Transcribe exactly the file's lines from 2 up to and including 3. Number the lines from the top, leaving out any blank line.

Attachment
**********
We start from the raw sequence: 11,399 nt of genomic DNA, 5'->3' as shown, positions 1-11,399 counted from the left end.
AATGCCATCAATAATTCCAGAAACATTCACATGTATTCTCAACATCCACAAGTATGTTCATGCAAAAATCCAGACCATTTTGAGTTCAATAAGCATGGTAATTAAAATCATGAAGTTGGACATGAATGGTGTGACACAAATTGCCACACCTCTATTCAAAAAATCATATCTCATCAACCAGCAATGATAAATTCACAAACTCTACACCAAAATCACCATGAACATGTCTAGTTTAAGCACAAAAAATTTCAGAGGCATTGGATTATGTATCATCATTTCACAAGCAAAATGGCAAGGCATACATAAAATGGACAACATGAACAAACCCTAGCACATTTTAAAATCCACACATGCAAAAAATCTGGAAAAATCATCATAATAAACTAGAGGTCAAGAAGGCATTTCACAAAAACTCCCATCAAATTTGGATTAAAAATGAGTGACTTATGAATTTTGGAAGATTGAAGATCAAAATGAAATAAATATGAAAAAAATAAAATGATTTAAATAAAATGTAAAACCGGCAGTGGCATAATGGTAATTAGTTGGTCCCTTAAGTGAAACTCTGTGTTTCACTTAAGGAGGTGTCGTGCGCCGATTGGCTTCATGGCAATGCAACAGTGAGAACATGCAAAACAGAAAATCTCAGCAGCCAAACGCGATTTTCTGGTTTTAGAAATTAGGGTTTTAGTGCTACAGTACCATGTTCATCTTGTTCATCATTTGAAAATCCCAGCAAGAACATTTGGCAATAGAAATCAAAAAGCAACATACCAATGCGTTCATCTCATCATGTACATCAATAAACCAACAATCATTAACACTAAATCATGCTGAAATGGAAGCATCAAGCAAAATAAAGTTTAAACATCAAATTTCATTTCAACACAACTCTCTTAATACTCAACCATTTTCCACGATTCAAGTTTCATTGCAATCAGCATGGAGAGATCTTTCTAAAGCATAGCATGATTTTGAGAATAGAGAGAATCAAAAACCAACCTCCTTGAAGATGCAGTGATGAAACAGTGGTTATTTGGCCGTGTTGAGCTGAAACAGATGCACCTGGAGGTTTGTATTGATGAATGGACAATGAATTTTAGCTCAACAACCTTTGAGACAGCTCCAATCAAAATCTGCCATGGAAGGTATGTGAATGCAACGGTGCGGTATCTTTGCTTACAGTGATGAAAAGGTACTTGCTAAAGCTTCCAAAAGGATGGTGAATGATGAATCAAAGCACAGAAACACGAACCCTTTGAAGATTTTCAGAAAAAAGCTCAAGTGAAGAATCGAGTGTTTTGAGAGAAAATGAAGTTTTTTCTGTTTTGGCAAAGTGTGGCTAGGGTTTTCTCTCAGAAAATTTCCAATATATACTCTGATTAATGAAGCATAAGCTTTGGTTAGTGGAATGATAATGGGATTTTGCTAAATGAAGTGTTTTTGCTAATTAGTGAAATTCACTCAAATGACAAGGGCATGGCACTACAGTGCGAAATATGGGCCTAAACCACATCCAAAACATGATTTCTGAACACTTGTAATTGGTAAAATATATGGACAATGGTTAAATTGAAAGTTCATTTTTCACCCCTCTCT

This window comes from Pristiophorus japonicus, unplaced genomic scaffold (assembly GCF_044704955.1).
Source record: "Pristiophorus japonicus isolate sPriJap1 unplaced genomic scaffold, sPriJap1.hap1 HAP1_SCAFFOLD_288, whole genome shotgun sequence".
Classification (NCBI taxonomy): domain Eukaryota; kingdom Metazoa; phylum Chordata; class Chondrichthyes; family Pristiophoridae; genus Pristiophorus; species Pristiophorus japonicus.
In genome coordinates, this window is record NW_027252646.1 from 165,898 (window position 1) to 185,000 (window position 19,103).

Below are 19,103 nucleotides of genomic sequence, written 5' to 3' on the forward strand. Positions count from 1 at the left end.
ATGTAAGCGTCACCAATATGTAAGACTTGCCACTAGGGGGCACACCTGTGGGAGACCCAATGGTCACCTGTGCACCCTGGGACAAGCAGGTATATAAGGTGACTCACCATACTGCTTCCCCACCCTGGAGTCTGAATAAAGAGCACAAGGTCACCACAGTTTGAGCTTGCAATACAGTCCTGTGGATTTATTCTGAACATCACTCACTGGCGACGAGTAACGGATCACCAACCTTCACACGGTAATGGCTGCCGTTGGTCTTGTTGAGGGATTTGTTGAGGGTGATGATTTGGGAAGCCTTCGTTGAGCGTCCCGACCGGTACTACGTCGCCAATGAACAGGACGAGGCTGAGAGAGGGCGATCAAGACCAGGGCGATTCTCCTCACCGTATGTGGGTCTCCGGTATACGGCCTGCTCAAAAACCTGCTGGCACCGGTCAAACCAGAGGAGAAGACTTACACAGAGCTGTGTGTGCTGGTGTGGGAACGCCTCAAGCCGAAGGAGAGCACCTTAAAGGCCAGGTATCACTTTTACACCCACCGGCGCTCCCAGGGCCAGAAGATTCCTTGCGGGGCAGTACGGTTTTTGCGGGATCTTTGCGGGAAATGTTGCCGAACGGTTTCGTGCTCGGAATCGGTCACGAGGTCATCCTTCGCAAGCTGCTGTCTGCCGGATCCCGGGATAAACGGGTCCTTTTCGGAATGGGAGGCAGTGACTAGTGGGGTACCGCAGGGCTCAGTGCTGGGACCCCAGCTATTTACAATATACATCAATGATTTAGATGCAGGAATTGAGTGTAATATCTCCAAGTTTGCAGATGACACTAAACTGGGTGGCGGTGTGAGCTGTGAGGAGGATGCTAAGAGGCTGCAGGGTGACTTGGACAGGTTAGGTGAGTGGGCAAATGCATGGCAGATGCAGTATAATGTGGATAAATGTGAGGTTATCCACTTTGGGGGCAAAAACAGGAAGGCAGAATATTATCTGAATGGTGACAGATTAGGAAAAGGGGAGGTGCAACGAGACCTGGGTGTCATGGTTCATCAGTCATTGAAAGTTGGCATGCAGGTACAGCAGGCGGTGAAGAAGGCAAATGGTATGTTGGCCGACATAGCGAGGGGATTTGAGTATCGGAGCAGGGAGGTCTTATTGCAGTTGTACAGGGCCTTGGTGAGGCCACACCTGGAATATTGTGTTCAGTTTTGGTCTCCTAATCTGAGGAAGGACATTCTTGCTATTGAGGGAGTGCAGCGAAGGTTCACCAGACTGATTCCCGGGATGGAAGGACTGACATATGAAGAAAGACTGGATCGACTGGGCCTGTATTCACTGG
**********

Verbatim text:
AATGCCATCAATAATTCCAGAAACATTCACATGTATTCTCAACATCCACAAGTATGTTCATGCAAAAATCCAGACCATTTTGAGTTCAATAAGCATGGTAATTAAAATCATGAAGTTGGACATGAATGGTGTGACACAAATTGCCACACCTCTATTCAAAAAATCATATCTCATCAACCAGCAATGATAAATTCACAAACTCTACACCAAAATCACCATGAACATGTCTAGTTTAAGCACAAAAAATTTCAGAGGCATTGGATTATGTATCATCATTTCACAAGCAAAATGGCAAGGCATACATAAAATGGACAACATGAACAAACCCTAGCACATTTTAAAATCCACACATGCAAAAAATCTGGAAAAATCATCATAATAAACTAGAGGTCAAGAAGGCATTTCACAAAAACTCCCATCAAATTTGGATTAAAAATGAGTGACTTATGAATTTTGGAAGATTGAAGATCAAAATGAAATAAATATGAAAAAAATAAAATGATTTAAATAAAATGTAAAACCGGCAGTGGCATAATGGTAATTAGTTGGTCCCTTAAGTGAAACTCTGTGTTTCACTTAAGGAGGTGTCGTGCGCCGATTGGCTTCATGGCAATGCAACAGTGAGAACATGCAAAACAGAAAATCTCAGCAGCCAAACGCGATTTTCTGGTTTTAGAAATTAGGGTTTTAGTGCTACAGTACCATGTTCATCTTGTTCATCATTTGAAAATCCCAGCAAGAACATTTGGCAATAGAAATCAAAAAGCAACATACCAATGCGTTCATCTCATCATGTACATCAATAAACCAACAATCATTAACACTAAATCATGCTGAAATGGAAGCATCAAGCAAAATAAAGTTTAAACATCAAATTTCATTTCAACACAACTCTCTTAATACTCAACCATTTTCCACGATTCAAGTTTCATTGCAATCAGCATGGAGAGATCTTTCTAAAGCATAGCATGATTTTGAGAATAGAGAGAATCAAAAACCAACCTCCTTGAAGATGCAGTGATGAAACAGTGGTTATTTGGCCGTGTTGAGCTGAAACAGATGCACCTGGAGGTTTGTATTGATGAATGGACAATGAATTTTAGCTCAACAACCTTTGAGACAGCTCCAATCAAAATCTGCCATGGAAGGTATGTGAATGCAACGGTGCGGTATCTTTGCTTACAGTGATGAAAAGGTACTTGCTAAAGCTTCCAAAAGGATGGTGAATGATGAATCAAAGCACAGAAACACGAACCCTTTGAAGATTTTCAGAAAAAAGCTCAAGTGAAGAATCGAGTGTTTTGAGAGAAAATGAAGTTTTTTCTGTTTTGGCAAAGTGTGGCTAGGGTTTTCTCTCAGAAAATTTCCAATATATACTCTGATTAATGAAGCATAAGCTTTGGTTAGTGGAATGATAATGGGATTTTGCTAAATGAAGTGTTTTTGCTAATTAGTGAAATTCACTCAAATGACAAGGGCATGGCACTACAGTGCGAAATATGGGCCTAAACCACATCCAAAACATGATTTCTGAACACTTGTAATTGGTAAAATATATGGACAATGGTTAAATTGAAAGTTCATTTTTCACCCCTCTCT

This window comes from Pristiophorus japonicus, unplaced genomic scaffold (assembly GCF_044704955.1).